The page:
How About A Pager For Your Dog?

Article originally appeared in “On the Wing”, a monthly e-mail newsletter by Pheasants Forever

It Works For People

For years, business people have used pagers to maintain effective communication while out of the office. Through sound or vibration, a pager has proven an effective way of letting them know when someone needs to communicate with them. In the dog world, many brands of electronic collars have recently begun to feature a “page”, or vibration, function that can be selectively used by the trainer. At the press of a button, the box on the collar will vibrate, rather than producing the more traditional stimulation. Why not make use of this new technology to improve communication with your dog? 

Send A Subtle Message

Most collar manufacturers suggest using this vibration as a warning signal that your dog is about to be stimulated unless it responds to your command. We’ve found that the more warnings a dog gets, the less consistently they comply with our commands. Rather than using the pager feature as a warning tone, we recommend using the pager function as a silent and easy way to bring your dog in closer. The pager function is a great way to send your dog a reminder that he needs to check in with you. 

As a team, it is important that you have a way to communicate with your dog that he is getting out of gun range. Sending a silent message through vibration is much quieter than a voice or whistle command, so you will be less likely to spook wary birds. This is particularly useful if you have a hard running dog that may have a tendency to get outside gun range.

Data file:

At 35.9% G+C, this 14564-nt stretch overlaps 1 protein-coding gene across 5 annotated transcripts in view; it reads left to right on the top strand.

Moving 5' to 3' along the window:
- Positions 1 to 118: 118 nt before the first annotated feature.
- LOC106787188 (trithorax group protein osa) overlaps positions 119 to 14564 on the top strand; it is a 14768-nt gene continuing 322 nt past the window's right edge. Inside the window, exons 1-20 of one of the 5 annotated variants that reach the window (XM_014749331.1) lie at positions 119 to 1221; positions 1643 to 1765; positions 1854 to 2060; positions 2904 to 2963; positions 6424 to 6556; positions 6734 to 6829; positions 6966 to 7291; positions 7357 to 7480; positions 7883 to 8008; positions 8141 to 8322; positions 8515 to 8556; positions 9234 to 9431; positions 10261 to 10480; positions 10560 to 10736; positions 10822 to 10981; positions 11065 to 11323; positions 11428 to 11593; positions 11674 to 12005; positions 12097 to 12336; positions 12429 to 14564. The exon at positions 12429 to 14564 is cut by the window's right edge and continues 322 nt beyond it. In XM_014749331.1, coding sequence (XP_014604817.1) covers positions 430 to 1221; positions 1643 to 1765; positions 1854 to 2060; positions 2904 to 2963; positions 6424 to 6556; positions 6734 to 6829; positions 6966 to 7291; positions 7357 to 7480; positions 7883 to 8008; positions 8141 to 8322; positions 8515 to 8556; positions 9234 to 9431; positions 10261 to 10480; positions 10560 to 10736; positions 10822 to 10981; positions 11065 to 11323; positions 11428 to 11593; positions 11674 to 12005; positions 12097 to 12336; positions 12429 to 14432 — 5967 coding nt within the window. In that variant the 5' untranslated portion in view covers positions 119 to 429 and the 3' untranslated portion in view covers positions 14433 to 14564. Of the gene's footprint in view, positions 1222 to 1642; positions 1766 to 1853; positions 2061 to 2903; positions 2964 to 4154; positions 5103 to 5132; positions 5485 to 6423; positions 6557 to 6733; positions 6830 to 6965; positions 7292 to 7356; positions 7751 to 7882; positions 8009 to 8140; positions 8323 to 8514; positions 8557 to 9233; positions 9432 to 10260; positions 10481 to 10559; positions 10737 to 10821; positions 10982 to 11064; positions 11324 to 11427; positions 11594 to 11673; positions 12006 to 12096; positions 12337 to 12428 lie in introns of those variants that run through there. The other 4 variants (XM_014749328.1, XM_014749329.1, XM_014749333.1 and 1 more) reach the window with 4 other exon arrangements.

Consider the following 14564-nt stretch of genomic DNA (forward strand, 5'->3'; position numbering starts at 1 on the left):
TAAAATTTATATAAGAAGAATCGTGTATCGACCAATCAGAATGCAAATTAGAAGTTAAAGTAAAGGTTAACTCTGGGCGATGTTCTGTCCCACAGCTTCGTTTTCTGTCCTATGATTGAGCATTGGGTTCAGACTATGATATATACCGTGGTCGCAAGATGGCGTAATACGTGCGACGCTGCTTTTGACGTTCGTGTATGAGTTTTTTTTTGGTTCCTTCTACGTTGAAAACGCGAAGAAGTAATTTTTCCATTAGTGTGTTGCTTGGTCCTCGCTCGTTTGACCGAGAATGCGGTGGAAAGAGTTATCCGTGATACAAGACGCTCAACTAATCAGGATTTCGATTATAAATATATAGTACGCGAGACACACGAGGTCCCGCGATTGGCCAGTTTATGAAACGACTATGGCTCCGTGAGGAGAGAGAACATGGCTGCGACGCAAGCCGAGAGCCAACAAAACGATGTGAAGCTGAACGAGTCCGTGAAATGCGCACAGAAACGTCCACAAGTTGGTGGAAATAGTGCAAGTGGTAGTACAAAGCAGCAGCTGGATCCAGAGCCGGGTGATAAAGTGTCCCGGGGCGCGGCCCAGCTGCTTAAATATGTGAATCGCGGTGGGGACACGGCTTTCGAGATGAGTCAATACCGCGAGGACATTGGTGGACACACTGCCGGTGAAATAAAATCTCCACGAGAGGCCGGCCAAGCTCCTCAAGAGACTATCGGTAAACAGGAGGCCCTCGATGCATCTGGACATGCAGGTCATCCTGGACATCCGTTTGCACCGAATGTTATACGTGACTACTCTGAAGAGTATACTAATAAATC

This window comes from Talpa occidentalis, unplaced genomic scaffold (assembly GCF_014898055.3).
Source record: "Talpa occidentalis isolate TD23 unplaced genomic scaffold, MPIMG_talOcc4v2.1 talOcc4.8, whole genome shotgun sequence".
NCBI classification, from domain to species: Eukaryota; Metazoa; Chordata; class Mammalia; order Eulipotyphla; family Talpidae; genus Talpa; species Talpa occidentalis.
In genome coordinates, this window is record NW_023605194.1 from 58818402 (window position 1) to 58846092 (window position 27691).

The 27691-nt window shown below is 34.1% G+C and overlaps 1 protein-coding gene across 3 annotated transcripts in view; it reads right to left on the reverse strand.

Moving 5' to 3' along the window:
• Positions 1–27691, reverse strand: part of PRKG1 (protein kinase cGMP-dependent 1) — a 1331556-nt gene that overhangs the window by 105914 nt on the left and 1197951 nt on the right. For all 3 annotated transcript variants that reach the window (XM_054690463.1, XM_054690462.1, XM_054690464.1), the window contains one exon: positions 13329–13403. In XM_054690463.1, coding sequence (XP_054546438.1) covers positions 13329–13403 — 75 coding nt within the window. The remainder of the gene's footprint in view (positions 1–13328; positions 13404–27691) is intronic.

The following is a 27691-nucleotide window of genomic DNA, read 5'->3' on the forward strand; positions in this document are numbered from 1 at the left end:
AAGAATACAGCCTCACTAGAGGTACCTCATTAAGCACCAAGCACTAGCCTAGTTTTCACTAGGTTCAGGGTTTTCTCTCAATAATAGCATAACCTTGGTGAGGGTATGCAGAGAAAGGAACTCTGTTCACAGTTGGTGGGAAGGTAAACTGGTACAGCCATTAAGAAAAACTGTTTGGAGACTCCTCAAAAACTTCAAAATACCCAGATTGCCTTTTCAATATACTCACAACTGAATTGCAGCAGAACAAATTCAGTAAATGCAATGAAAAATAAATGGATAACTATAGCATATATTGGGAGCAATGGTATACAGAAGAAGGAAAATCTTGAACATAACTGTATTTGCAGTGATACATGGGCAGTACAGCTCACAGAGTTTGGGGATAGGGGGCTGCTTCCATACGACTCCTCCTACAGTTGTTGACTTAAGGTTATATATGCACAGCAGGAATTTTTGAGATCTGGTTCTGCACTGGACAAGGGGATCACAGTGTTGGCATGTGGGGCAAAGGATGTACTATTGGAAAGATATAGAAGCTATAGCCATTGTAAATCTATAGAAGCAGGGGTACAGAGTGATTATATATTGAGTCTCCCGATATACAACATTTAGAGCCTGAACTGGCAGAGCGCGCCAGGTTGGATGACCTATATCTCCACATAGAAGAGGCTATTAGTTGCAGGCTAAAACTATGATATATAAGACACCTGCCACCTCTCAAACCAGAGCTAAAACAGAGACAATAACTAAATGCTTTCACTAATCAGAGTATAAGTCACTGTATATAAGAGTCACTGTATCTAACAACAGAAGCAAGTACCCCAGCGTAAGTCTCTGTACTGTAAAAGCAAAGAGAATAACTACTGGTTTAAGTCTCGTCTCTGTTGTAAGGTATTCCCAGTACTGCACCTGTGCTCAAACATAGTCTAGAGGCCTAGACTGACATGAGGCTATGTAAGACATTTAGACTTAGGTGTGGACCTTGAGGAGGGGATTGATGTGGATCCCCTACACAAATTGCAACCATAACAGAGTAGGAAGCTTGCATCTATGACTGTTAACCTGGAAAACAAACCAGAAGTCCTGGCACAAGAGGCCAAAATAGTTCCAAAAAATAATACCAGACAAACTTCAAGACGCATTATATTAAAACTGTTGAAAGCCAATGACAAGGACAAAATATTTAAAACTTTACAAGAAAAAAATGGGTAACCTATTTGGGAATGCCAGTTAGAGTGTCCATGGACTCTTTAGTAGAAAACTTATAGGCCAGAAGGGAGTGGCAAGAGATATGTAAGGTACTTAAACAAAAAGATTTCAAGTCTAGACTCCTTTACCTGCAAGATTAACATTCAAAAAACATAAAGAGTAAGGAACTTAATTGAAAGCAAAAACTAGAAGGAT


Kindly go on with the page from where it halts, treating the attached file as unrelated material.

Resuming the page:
Pager Training

Teaching your dog to understand the message you are sending is fairly simple. Start out by just taking your dog for a walk and let him hunt, or just walk, out in front of you. When your dog starts to get out of your comfortable gun range, turn and change direction, and push the pager button. The dog will turn around and see that you are going a different way, and should start to follow you. 

If necessary, we encourage the use of voice commands or a soft whistle early on to let your dog know that you want him to stay with you. After a while, you shouldn’t need the voice or whistle, and you can use the traditional stimulation to back up the pager if necessary. Ultimately, we have found that most dogs will begin to understand pager conditioning pretty quickly and provide you with one more effective tool in communicating with your dog in the field.

To learn more about Chad and Jodi’s training methods, visit www.willowcreekkennels.net.